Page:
int i = 1;
 int i2 = 2;
 int* i_ptr = &i;  // "i_ptr" is a pointer to "i"

 i = i * i2; // i = i (multiplied by) i2
 i2 = * i_ptr; // i2 = (The value pointed to by i_ptr)

To declare a pointer you place a "*" before the variable name, any of the following are valid pointer declarations:
 int* i;
 int * i;
 int *i;

To make the pointer actually point to something you need to assign it a reference, this is done by placing the "&" character before a variable name:
 int i = 123;
 int* ptr = &i; // "ptr" points to "i"

To access the value pointed to by a pointer you need to dereference it, this is done by placing a "*" before the pointers name:
 printf( "%d", ptr ); // Will print the memory address that
                      // "ptr" points to, e.g. "-1073743116"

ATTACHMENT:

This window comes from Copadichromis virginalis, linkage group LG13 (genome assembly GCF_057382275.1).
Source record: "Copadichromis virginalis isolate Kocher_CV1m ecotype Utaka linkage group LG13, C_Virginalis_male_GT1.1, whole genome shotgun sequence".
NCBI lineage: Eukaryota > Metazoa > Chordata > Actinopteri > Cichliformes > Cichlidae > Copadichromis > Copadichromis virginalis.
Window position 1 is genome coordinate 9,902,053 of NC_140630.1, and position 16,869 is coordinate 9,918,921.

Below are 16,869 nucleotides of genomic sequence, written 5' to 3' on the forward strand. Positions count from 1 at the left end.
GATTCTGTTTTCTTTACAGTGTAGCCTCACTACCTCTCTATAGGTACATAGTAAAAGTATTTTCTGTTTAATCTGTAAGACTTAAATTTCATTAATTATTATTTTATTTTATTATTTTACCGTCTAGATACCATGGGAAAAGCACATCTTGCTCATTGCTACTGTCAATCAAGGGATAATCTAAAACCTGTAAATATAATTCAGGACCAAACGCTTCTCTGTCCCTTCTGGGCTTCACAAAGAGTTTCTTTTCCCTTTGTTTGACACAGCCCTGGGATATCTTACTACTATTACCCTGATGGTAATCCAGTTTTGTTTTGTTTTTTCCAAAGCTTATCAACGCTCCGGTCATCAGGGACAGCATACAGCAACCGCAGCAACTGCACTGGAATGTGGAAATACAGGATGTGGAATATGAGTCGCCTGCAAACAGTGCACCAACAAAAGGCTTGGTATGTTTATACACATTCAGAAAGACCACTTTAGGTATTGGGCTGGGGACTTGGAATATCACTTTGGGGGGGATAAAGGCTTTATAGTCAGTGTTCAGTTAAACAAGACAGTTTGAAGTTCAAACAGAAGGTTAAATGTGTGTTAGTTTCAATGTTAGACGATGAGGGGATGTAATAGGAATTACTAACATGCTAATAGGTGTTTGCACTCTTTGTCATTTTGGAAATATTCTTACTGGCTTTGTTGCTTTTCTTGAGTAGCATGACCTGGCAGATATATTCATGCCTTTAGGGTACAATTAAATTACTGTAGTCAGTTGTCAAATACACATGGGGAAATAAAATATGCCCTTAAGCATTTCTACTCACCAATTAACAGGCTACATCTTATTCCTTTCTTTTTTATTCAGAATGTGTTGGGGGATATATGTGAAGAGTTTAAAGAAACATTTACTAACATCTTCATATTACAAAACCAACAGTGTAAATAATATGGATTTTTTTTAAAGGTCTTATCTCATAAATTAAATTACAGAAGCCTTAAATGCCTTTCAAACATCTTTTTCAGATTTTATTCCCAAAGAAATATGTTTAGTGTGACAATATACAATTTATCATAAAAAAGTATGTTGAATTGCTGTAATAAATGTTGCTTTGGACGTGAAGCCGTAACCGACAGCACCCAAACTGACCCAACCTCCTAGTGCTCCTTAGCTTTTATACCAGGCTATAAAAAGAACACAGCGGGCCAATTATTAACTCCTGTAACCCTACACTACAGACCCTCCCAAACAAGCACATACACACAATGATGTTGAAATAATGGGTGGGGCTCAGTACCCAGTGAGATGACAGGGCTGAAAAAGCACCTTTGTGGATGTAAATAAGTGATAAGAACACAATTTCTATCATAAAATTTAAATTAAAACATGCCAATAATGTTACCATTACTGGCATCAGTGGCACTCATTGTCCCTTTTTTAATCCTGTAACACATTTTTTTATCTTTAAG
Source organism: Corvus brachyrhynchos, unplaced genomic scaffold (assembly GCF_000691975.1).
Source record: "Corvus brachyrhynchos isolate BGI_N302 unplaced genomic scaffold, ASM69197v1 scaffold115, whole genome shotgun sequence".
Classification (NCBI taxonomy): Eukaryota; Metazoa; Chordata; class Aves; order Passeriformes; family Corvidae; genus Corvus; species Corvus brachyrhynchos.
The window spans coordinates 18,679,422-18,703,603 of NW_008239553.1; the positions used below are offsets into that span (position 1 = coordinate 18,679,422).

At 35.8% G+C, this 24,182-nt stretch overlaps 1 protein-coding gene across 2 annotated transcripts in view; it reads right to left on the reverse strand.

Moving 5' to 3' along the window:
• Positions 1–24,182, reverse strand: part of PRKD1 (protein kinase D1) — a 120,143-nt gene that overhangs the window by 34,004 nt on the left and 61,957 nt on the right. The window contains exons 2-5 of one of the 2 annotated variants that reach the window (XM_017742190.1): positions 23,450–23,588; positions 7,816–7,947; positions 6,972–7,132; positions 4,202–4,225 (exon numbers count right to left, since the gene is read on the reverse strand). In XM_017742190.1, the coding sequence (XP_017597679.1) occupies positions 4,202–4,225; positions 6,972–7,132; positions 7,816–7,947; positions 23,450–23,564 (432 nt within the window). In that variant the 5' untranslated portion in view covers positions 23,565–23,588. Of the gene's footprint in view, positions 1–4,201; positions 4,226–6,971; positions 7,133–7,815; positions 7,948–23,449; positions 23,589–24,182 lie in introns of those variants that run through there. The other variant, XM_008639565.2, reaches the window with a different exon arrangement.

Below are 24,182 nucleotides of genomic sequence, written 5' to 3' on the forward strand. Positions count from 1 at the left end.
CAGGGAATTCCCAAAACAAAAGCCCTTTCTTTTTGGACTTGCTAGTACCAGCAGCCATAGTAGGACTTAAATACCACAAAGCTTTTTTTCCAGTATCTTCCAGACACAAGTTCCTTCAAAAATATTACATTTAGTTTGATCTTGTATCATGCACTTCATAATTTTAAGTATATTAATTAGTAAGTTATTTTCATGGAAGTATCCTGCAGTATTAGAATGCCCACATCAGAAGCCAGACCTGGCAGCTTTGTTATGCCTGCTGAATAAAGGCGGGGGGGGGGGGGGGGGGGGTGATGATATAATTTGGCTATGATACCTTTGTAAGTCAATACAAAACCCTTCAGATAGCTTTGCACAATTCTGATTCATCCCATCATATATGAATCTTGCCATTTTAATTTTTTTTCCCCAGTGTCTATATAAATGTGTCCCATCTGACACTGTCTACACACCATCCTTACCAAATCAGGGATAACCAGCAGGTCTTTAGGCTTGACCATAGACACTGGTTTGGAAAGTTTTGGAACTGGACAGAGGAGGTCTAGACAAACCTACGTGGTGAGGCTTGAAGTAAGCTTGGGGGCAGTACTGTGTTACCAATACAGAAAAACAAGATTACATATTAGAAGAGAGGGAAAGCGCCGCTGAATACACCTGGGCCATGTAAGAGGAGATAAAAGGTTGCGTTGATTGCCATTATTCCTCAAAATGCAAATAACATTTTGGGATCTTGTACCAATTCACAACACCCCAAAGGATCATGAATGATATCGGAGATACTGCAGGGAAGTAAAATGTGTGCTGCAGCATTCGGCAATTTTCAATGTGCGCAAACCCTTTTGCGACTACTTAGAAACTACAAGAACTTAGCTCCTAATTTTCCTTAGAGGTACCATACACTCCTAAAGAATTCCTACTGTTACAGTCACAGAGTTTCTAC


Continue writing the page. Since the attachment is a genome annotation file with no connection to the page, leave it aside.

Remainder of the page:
printf( "%d", *ptr ); // Will print "123"

 for example i know that *MyString would indicate a pointer to MyString if
 my guess is correct.

"*MyString" is a pointer /called/ "MyString", not a pointer /to/ "MyString". Pointers are just variables like everything else and they share the same namespace(?), so you can't have:
 int MyInt;
 int *MyInt;

It's easier if you use the D type declaration [http://www.digitalmars.com/d/declaration.html] (which is also valid in C), where the "*" comes after the type instead of before the variable name:
 int* MyInt;

 but theres many instances where it is used such as in function params
 and in constant declares, immediately before, after or with a space,
 where i dont understand there usage, theres even double stars ** here an
 there...